For the second time in as many meetings, Kamaru Usman defeated Colby Covington this past Saturday at UFC 268.
While the action in the Octagon certainly delivered, there was a genuine anticipation to this bout—one that motivated people to buy the card. Sports Illustrated learned that UFC 268 now ranks as a top-10 selling ESPN+ pay-per-view, a remarkable achievement considering this card did not feature Conor McGregor, Jon Jones or Ronda Rousey.
Instead, it was headlined by Usman and Covington, who previously didn’t stand out as the most recognizable names in mainstream sports. But they were wisely booked against each other for a rematch and, as UFC president Dana White stated after the fact, the card stood as a financial jackpot.
As for the fight, Usman won by unanimous decision. Just like in their first encounter from December 2019, it was an especially close fight. Poised and controlled, Covington stuck to a disciplined game plan, one that prevented Usman from drilling him with the type of shot that could have ended the fight. A defining moment took place in the second round when Usman dropped Covington on two separate occasions, then controlled the action on the mat. Yet, had a few exchanges gone differently, this was a fight that was in reach for Covington.
“As a competitor, I respect him,” said Usman, speaking to reporters at the postfight press conference. “That’s the next-best guy in the division.”
After five grueling rounds—10 total against each other in their careers—Usman and Covington embraced and exchanged words of respect. When asked about the content of their brief discussion, Usman chose to keep those comments private.
“We’re two competitors that went to war,” Usman said. “We spent almost an hour inside that cage. So I’ll leave that between me and him.”
Never straying too far from his right-wing MAGA character, Covington stayed true to form in his postfight interview.
“You see those injection marks all over [Usman’s] stomach,” said Covington. “The guy’s not a clean fighter. I’m a clean fighter.”
Responding to a question about their postfight exchange, Covington briefly—very briefly—broke character before remembering what generated so much interest in the fight.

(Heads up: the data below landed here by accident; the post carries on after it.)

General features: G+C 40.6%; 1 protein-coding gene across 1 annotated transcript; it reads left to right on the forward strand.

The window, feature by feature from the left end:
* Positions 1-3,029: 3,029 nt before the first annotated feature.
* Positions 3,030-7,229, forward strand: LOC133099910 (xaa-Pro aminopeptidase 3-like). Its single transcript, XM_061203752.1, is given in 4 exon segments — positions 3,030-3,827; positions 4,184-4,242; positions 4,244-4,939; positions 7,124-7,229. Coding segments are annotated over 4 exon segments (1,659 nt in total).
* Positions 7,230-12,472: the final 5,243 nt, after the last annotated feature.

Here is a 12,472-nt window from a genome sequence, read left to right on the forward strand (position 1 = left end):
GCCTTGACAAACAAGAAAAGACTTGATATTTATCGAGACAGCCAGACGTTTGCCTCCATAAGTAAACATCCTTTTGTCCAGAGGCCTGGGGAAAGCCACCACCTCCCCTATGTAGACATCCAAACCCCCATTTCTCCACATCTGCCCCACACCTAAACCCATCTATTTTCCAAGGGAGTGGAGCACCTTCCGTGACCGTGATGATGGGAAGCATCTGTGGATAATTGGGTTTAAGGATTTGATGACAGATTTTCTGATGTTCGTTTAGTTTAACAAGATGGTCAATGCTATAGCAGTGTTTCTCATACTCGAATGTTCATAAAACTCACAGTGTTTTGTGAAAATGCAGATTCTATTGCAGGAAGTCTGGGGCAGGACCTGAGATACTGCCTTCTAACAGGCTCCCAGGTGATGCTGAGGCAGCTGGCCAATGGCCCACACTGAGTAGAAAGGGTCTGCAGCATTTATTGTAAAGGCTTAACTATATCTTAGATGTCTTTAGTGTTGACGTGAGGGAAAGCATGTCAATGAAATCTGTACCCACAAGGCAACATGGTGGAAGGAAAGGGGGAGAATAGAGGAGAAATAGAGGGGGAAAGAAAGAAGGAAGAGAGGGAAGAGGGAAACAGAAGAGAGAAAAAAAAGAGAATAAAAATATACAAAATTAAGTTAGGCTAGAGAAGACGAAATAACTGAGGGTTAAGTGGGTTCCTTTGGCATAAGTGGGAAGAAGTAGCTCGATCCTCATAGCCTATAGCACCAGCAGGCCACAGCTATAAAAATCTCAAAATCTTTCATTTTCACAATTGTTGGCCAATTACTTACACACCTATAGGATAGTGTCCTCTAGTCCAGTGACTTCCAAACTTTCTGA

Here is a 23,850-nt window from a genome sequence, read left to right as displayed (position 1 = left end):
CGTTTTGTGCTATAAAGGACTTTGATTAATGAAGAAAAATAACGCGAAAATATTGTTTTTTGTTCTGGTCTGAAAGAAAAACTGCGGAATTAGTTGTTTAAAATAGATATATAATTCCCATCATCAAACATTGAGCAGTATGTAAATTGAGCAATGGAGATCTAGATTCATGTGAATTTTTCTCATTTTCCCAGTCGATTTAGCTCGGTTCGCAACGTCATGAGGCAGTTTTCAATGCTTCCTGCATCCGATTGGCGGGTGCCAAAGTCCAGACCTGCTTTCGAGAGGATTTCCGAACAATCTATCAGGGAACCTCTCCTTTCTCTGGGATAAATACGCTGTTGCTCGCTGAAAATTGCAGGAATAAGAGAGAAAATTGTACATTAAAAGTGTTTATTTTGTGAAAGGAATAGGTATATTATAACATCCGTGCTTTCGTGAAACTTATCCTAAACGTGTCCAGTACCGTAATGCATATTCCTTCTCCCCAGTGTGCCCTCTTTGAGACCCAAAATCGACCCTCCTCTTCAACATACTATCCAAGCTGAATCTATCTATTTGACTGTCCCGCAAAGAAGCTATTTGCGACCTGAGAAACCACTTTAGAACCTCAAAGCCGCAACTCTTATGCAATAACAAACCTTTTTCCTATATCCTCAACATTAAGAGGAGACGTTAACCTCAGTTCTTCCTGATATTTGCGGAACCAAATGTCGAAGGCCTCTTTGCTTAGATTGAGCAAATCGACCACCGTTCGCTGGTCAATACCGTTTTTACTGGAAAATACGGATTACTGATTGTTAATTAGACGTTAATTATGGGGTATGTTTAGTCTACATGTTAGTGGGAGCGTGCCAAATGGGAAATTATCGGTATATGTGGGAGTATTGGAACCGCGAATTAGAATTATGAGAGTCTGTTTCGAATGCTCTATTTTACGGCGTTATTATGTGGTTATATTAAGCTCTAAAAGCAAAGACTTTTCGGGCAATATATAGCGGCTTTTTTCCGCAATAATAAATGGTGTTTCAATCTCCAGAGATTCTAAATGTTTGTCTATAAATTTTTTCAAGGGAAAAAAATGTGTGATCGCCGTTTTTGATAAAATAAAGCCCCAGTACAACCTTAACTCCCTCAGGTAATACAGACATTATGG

“There was a little bit of respect for each other,” said Covington, who then quickly reverted back to customary form. “Even though he’s cut corners and I’ve never had to cut corners in my career. I came here the long way. I earned this, blood, sweat and tears, the hard way. I never cheated.”
The pair struck the right balance in seizing people’s attention. Covington plays the role of villain in an exceptional manner. Whether you agree with his rhetoric, which can be inflammatory and insulting, he found a perfect opponent in Usman.
Covington served as the perfect antagonist to highlight all that is great about Usman, who until now had been lost in the shadows behind a more charismatic champion like Israel Adesanya or a former champ like Jon Jones. But that now feels like a distant memory. The two bouts against Covington—which bookend a torrid pace that also includes victories against Jorge Masvidal (twice) and Gilbert Burns—generated significant interest in Usman, highlighting his work ethic, his grace in the face of Covington’s repeated insults and a skill level that is unparalleled in the fight world. Covington’s act put a spotlight on Usman’s brilliance, as well as generated a significant reaction every time Covington held a microphone, further elevating his status.
So, of course, there had to be a moment of respect in the cage together. In addition to their two razor-thin battles in the cage, Usman and Covington contrasted each other in a way that brought them both to new heights. Covington has fully embraced his spot as the UFC’s top-ranking villain, and he has built a fandom that supports him—and Usman just headlined an extremely profitable PPV, showing his worth as a verifiable draw.
More than a title fight, UFC 268 was a proving ground for Usman and Covington. And in that battle, both claimed victory.
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